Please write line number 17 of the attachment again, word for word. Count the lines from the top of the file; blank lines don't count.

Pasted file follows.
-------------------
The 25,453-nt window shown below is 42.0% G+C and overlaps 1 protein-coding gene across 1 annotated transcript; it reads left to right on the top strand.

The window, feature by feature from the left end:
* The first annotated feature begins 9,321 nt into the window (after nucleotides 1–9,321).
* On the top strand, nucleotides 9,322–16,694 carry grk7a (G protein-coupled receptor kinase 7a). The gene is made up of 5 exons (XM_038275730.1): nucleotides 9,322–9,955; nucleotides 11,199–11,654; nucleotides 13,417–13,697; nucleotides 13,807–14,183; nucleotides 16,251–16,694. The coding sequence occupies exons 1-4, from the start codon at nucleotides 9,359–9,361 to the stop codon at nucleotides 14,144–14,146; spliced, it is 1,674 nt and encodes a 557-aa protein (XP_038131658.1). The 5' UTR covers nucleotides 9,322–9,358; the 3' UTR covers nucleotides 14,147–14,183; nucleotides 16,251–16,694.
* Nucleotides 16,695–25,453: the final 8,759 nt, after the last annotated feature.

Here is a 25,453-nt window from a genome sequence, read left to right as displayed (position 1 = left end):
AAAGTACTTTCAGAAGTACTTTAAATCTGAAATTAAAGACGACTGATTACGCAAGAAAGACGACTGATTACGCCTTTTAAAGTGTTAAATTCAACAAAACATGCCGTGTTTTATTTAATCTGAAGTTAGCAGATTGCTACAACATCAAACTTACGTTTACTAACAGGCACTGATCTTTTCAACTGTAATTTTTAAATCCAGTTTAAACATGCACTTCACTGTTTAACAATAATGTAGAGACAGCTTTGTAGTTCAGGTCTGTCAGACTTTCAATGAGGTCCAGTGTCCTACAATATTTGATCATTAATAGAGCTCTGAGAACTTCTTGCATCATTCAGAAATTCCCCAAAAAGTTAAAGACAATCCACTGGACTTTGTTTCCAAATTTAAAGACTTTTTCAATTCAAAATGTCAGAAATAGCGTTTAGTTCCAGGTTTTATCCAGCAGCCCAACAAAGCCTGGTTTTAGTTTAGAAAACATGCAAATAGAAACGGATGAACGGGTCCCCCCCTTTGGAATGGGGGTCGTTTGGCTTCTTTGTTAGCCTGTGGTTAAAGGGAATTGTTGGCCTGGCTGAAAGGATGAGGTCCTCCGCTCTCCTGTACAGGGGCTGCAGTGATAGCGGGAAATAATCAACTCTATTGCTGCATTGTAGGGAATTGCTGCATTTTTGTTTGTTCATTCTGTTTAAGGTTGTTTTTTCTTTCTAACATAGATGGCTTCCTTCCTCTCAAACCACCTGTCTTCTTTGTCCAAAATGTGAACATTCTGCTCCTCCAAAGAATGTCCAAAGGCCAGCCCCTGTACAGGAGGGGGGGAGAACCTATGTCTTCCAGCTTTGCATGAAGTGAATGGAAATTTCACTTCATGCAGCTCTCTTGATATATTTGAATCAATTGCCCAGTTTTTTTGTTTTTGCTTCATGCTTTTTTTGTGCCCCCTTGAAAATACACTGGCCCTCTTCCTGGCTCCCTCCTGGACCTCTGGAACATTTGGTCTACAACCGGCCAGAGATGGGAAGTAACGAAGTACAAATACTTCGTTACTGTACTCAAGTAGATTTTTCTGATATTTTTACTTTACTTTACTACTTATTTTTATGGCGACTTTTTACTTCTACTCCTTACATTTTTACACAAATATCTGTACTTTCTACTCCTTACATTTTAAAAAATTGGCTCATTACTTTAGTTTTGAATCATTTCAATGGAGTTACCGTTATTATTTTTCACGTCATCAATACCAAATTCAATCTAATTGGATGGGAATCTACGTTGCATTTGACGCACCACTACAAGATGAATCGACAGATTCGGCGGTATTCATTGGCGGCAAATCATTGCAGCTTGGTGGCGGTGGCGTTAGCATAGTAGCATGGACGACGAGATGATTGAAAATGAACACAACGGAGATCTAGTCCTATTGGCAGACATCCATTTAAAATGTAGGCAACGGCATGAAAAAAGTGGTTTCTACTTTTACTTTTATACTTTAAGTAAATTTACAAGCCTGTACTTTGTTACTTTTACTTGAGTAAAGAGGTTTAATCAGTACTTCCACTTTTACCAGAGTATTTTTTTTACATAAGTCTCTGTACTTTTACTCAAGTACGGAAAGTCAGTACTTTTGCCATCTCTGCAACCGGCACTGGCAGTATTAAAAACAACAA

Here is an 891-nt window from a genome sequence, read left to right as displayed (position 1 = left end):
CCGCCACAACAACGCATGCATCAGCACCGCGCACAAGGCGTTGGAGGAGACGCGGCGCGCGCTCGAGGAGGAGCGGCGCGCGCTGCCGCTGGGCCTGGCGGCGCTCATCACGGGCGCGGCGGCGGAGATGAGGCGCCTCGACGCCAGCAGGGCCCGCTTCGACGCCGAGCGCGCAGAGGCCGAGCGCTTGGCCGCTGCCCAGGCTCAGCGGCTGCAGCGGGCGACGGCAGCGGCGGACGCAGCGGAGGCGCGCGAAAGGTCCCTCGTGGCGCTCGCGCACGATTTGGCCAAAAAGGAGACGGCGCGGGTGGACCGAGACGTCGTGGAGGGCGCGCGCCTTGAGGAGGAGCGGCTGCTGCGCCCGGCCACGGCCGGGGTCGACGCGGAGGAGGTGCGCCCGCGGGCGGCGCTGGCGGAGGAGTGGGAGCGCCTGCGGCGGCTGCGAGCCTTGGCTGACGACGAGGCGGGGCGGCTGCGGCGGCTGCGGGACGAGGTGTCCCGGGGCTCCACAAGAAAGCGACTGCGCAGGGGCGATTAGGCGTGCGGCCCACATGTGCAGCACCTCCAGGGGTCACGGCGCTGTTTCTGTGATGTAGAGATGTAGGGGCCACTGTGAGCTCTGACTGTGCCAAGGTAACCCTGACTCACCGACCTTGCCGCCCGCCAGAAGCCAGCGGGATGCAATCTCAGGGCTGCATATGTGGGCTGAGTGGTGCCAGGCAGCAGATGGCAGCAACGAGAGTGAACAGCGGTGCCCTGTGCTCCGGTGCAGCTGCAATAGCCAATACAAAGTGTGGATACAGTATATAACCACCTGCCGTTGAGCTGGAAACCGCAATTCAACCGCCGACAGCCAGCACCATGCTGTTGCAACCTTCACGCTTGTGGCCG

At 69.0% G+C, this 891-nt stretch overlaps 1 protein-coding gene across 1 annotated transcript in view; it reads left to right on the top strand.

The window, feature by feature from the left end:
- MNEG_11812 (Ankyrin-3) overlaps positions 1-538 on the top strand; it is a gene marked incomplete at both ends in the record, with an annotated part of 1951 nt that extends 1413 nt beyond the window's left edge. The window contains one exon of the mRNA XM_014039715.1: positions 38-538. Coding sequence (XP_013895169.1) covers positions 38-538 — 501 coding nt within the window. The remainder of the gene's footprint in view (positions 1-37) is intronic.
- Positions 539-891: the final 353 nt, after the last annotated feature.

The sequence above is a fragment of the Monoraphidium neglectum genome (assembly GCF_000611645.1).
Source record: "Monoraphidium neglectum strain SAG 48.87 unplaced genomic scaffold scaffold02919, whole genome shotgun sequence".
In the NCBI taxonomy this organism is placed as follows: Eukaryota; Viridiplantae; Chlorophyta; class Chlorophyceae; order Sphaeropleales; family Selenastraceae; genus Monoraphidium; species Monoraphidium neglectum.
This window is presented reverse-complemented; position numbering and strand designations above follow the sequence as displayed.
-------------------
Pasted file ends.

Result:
This window is presented reverse-complemented; position numbering and strand designations above follow the sequence as displayed.